If the number is 70-79, the same tip applies. First say *soixante*. Then, add the corresponding teen. The key is to first say *soixante *quickly. That way, you prevent yourself from stumbling and say the number easier.

#### Numbers 70-79

- 70 – Soixante-dix
- 71 – Soixante et onze
- 72 – Soixante douze
- 73 – Soixante treize
- 74 – Soixante-quatorze
- 75 – Soixante-quinze
- 76 – Soixante-seize
- 77 – Soixante-dix-sept
- 78 – Soixante-dix-huit
- 79 – Soixante-dix-neuf

### French numbers 80-99

**The French numbers 80-99 become much more complicated. **This is because to say eighty, you must say *quatre-vingts*, which means “four twenties”.

For the number eighty-one, the *et* disappears. Hence, 81 is *quatre-vingt-un*, which literally means “four twenty one”.

For 82-89, say *quatre-vingt* (4 x 20), then add* un*, *deux*, *trois*, etc. through neuf. Eight-five, for example is *quatre-vingt-cinq* (4 x 20 + 5).

#### Numbers 80-89

- 80 – Quatre-vingts
- 81 – Quatre-vingt-un
- 82 – Quatre-vingt-deux
- 83 – Quatre-vingt trois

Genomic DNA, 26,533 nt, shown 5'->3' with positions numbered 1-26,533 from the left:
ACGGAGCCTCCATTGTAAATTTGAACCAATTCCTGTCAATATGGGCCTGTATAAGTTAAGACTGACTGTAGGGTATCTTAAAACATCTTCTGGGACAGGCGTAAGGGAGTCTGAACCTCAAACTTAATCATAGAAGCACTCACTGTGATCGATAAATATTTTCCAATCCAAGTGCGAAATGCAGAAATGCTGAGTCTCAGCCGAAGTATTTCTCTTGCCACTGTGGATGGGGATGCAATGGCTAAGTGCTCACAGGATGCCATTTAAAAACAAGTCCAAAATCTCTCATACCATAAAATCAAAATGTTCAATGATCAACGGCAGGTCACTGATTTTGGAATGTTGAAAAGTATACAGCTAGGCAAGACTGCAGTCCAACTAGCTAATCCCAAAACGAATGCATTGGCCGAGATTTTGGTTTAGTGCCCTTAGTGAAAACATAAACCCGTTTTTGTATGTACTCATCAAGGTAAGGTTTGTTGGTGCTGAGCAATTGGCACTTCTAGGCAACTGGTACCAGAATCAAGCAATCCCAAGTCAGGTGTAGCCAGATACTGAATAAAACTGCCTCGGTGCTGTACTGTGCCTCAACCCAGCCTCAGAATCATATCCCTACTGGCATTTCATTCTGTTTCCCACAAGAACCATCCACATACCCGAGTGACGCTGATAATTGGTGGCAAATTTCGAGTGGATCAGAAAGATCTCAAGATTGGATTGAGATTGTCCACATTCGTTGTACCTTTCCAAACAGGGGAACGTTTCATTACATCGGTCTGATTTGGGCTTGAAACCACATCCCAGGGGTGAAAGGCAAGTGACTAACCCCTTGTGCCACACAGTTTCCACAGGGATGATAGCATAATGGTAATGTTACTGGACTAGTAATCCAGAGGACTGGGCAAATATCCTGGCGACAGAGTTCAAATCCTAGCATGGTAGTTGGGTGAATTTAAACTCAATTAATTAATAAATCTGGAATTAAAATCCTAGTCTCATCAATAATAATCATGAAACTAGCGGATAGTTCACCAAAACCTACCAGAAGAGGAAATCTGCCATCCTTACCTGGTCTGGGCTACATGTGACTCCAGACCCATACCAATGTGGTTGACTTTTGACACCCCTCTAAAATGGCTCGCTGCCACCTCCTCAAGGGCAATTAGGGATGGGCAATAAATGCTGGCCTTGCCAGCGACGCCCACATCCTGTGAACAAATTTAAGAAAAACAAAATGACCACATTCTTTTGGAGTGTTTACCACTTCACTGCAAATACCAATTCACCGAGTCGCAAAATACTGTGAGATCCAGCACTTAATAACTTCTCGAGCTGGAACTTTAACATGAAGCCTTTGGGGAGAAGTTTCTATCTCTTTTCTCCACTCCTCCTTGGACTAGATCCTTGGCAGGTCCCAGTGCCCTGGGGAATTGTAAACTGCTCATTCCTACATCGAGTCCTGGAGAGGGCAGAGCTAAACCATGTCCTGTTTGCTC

- 84 – Quatre-vingt-quatre
- 85 – Quatre-vingt-cinq
- 86 – Quatre-vingt-six
- 87 – Quatre-vingt-sept
- 88 – Quatre-vingt-huit
- 89 – Quatre-vingt-neuf

To say ninety, say *quatre-vingt-dix*, which equates to “four twenty ten”. Then, for 91-99, add the corresponding teen number. For example ninety-five is* quatre-vingt-quinze* (4 x 20 + 15).

The same tips for the previous section on 60-79 apply for 80-99. **For any of these numbers 80-99 first get out the word quatre-vingts. Then, worry about what you have to add.**

If you are in 80-89 territory simply add *un*, *deux*, *trois*, etc. Then if you are 90 or higher you must add the corresponding teen number.

Again, the way to avoid stumbling is to immediately say “quatre-vingts”, then tackle the rest of the number.

#### Numbers 90-100